next morning we mounted and moved on briskly. Early in the

day we came close upon the enemy’s rear and pressed them all

day, during which time we passed scores of their horses, which

from sheer exhaustion had been abandoned. Many of our horses,

too, had become so jaded that they were unable to keep up.

About the middle of the afternoon, when near Newnan, the

Federals stopped to give us battle. They had chosen a position in

a dense skirt of timber back of some farms near the

Chattahoochee River bottom, and here followed a battle which I

could not describe if I would. I can only tell what the Third

Texas did and sum up the general result. We were moved

rapidly into the timber and ordered to dismount to fight. As

many of our men were behind, instead of detailing the usual

number of horse-holders, we tied the horses, leaving two men of

the company to watch them. Almost immediately we were

ordered into line, and before we could be properly formed were

ordered to charge, through an undergrowth so dense that we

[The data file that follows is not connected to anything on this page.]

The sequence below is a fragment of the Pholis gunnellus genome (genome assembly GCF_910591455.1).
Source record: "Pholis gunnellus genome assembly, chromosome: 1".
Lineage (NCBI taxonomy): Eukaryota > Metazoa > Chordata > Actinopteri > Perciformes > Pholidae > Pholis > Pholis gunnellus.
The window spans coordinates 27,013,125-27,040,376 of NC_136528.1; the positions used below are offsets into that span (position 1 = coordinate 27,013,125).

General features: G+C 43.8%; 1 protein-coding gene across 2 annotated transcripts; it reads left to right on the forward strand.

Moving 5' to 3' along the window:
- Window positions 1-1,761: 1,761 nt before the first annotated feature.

could only see a few paces in any direction. As I was moving to

my place in line I passed John Watkins, who was to remain with

the horses, and on a sudden impulse I snatched his Sharpe’s

carbine and a half dozen cartridges. On we went in the charge,

whooping and running, stooping and creeping, as best we could

158 The Lone Star Defenders

through the tangled brush. I had seen no enemy in our front, but

supposed they must be in the brush or beyond it. Lieutenant Sim

Terrell, of Company F, and myself had got in advance of the

regiment, as it was impossible to maintain a line in the brush,

Terrell only a few paces to my right. Terrell was an ideal soldier,

courageous, cool, and self-possessed in battle. Seeing him stop I